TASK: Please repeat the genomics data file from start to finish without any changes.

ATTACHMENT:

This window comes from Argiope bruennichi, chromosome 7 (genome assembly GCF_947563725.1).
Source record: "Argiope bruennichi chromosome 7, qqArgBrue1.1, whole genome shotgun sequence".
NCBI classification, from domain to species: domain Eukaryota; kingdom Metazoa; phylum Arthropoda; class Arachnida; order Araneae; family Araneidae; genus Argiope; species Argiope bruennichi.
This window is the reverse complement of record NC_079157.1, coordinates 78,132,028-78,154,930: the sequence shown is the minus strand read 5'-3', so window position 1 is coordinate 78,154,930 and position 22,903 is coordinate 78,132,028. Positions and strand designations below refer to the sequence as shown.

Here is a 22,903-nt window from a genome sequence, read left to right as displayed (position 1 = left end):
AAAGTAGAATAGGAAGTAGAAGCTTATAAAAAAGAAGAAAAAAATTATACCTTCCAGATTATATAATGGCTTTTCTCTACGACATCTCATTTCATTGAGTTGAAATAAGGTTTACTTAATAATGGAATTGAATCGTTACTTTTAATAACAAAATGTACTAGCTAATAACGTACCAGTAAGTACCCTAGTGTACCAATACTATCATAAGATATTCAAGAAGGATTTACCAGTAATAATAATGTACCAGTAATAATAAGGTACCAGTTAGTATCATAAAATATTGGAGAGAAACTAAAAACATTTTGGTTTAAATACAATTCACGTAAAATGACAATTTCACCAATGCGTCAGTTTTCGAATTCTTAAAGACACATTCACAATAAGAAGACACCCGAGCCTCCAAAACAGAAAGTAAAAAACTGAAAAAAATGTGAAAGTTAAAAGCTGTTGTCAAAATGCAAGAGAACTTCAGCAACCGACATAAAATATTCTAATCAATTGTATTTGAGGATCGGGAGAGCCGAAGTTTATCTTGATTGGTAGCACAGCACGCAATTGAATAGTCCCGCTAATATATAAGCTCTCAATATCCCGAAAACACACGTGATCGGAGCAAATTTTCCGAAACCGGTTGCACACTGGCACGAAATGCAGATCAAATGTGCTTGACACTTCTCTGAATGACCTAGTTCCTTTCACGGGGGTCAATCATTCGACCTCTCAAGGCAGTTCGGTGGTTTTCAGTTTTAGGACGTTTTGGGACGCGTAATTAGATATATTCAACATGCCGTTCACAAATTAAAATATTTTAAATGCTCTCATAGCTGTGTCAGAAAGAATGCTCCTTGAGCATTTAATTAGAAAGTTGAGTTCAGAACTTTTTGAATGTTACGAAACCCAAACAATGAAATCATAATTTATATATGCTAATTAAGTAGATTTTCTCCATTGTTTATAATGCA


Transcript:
This window comes from Argiope bruennichi, chromosome 7 (genome assembly GCF_947563725.1).
Source record: "Argiope bruennichi chromosome 7, qqArgBrue1.1, whole genome shotgun sequence".
NCBI classification, from domain to species: domain Eukaryota; kingdom Metazoa; phylum Arthropoda; class Arachnida; order Araneae; family Araneidae; genus Argiope; species Argiope bruennichi.
This window is the reverse complement of record NC_079157.1, coordinates 78,132,028-78,154,930: the sequence shown is the minus strand read 5'-3', so window position 1 is coordinate 78,154,930 and position 22,903 is coordinate 78,132,028. Positions and strand designations below refer to the sequence as shown.

Here is a 22,903-nt window from a genome sequence, read left to right as displayed (position 1 = left end):
AAAGTAGAATAGGAAGTAGAAGCTTATAAAAAAGAAGAAAAAAATTATACCTTCCAGATTATATAATGGCTTTTCTCTACGACATCTCATTTCATTGAGTTGAAATAAGGTTTACTTAATAATGGAATTGAATCGTTACTTTTAATAACAAAATGTACTAGCTAATAACGTACCAGTAAGTACCCTAGTGTACCAATACTATCATAAGATATTCAAGAAGGATTTACCAGTAATAATAATGTACCAGTAATAATAAGGTACCAGTTAGTATCATAAAATATTGGAGAGAAACTAAAAACATTTTGGTTTAAATACAATTCACGTAAAATGACAATTTCACCAATGCGTCAGTTTTCGAATTCTTAAAGACACATTCACAATAAGAAGACACCCGAGCCTCCAAAACAGAAAGTAAAAAACTGAAAAAAATGTGAAAGTTAAAAGCTGTTGTCAAAATGCAAGAGAACTTCAGCAACCGACATAAAATATTCTAATCAATTGTATTTGAGGATCGGGAGAGCCGAAGTTTATCTTGATTGGTAGCACAGCACGCAATTGAATAGTCCCGCTAATATATAAGCTCTCAATATCCCGAAAACACACGTGATCGGAGCAAATTTTCCGAAACCGGTTGCACACTGGCACGAAATGCAGATCAAATGTGCTTGACACTTCTCTGAATGACCTAGTTCCTTTCACGGGGGTCAATCATTCGACCTCTCAAGGCAGTTCGGTGGTTTTCAGTTTTAGGACGTTTTGGGACGCGTAATTAGATATATTCAACATGCCGTTCACAAATTAAAATATTTTAAATGCTCTCATAGCTGTGTCAGAAAGAATGCTCCTTGAGCATTTAATTAGAAAGTTGAGTTCAGAACTTTTTGAATGTTACGAAACCCAAACAATGAAATCATAATTTATATATGCTAATTAAGTAGATTTTCTCCATTGTTTATAATGCA